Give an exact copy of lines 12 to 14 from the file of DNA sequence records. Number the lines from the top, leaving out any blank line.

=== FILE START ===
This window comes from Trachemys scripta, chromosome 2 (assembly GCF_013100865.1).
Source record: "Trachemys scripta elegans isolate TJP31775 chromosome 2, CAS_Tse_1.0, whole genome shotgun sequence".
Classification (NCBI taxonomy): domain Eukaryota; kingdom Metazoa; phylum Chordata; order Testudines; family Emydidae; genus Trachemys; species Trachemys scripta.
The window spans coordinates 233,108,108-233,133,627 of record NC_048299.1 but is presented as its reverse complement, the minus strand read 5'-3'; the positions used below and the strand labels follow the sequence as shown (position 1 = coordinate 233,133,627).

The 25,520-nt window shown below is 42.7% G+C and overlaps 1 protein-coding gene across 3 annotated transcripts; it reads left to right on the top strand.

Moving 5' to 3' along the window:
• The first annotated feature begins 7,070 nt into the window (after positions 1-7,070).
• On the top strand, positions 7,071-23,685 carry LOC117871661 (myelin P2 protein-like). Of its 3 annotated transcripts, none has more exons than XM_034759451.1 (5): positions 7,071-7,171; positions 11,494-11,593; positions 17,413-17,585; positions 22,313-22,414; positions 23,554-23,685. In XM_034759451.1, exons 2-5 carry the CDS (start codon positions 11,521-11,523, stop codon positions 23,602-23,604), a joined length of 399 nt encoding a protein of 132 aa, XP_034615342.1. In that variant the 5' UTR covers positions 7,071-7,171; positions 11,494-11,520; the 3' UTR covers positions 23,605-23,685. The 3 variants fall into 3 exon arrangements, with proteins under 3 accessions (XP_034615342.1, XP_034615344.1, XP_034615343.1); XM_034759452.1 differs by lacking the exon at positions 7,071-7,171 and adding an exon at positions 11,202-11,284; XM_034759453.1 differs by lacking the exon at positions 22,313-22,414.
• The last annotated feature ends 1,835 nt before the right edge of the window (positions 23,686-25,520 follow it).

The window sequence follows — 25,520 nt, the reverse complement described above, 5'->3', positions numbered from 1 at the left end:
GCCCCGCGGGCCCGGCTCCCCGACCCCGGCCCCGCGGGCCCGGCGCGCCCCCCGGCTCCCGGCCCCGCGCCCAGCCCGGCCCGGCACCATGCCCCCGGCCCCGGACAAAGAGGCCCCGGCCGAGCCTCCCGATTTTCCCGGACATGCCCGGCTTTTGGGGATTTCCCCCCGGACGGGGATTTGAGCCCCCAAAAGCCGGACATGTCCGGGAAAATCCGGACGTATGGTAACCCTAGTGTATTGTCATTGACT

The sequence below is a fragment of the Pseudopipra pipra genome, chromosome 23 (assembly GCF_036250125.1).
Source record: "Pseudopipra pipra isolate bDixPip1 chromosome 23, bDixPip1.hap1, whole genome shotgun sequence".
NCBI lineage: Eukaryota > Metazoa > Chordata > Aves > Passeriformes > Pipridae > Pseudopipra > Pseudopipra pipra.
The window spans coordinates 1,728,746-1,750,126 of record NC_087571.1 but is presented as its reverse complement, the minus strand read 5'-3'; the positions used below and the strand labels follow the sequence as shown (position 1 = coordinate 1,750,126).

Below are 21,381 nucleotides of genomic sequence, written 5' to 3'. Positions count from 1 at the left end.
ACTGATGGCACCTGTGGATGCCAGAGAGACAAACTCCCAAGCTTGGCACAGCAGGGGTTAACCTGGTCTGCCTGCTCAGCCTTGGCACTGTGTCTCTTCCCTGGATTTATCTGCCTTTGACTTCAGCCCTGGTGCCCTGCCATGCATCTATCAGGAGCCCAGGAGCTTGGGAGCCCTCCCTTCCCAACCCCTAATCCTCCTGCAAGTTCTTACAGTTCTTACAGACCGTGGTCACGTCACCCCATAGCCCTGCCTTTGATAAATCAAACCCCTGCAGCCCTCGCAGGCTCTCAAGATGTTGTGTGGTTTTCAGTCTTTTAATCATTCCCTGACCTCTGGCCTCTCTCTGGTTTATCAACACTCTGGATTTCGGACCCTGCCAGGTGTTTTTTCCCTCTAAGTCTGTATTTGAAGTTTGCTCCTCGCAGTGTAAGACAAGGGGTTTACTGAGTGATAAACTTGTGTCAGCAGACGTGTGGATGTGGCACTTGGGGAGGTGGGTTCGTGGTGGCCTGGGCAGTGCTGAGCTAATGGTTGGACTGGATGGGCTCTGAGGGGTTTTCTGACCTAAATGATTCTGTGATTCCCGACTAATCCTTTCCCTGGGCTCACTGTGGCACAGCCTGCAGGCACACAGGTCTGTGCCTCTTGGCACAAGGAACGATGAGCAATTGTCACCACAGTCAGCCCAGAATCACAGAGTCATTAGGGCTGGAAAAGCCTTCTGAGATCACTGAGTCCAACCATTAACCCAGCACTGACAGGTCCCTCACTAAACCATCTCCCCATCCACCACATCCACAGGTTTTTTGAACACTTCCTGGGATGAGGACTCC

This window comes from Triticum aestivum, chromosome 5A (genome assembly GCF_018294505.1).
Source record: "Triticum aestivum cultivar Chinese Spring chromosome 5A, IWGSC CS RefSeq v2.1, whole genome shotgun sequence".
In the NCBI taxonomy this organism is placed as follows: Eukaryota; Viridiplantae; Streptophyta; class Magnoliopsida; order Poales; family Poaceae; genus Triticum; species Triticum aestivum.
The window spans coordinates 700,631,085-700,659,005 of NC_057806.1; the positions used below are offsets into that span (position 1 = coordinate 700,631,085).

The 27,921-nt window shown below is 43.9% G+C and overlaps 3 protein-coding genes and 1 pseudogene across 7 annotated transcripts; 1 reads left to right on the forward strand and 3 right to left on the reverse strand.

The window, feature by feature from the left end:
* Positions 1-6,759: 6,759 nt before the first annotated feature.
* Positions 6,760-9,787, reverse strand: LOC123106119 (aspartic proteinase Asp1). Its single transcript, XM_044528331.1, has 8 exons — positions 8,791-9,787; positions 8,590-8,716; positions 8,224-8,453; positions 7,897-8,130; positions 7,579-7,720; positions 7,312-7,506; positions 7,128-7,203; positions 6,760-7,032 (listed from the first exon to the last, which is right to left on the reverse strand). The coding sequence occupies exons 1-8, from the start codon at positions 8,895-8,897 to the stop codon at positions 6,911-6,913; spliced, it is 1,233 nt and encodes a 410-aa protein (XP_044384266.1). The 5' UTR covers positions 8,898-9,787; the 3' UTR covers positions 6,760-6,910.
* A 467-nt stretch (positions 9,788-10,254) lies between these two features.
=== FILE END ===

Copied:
The sequence below is a fragment of the Pseudopipra pipra genome, chromosome 23 (assembly GCF_036250125.1).
Source record: "Pseudopipra pipra isolate bDixPip1 chromosome 23, bDixPip1.hap1, whole genome shotgun sequence".
NCBI lineage: Eukaryota > Metazoa > Chordata > Aves > Passeriformes > Pipridae > Pseudopipra > Pseudopipra pipra.